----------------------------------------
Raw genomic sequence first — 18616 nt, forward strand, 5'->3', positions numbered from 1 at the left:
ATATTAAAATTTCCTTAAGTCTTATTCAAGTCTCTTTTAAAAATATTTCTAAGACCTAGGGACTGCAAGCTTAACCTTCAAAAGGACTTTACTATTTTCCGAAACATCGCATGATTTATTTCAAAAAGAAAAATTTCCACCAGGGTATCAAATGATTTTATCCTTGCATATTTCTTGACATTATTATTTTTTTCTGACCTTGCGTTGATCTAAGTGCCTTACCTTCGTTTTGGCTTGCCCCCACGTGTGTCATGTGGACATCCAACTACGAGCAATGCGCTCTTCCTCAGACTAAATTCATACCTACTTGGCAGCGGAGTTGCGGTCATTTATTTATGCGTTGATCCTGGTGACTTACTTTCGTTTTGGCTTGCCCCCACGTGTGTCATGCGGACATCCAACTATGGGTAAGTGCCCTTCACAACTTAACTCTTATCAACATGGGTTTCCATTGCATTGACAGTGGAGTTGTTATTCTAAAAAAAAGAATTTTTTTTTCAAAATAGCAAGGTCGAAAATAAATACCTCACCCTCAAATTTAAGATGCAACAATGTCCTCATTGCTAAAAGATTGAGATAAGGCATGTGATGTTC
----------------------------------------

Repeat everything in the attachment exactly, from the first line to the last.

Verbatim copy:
Raw genomic sequence first — 18616 nt, forward strand, 5'->3', positions numbered from 1 at the left:
ATATTAAAATTTCCTTAAGTCTTATTCAAGTCTCTTTTAAAAATATTTCTAAGACCTAGGGACTGCAAGCTTAACCTTCAAAAGGACTTTACTATTTTCCGAAACATCGCATGATTTATTTCAAAAAGAAAAATTTCCACCAGGGTATCAAATGATTTTATCCTTGCATATTTCTTGACATTATTATTTTTTTCTGACCTTGCGTTGATCTAAGTGCCTTACCTTCGTTTTGGCTTGCCCCCACGTGTGTCATGTGGACATCCAACTACGAGCAATGCGCTCTTCCTCAGACTAAATTCATACCTACTTGGCAGCGGAGTTGCGGTCATTTATTTATGCGTTGATCCTGGTGACTTACTTTCGTTTTGGCTTGCCCCCACGTGTGTCATGCGGACATCCAACTATGGGTAAGTGCCCTTCACAACTTAACTCTTATCAACATGGGTTTCCATTGCATTGACAGTGGAGTTGTTATTCTAAAAAAAAGAATTTTTTTTTCAAAATAGCAAGGTCGAAAATAAATACCTCACCCTCAAATTTAAGATGCAACAATGTCCTCATTGCTAAAAGATTGAGATAAGGCATGTGATGTTC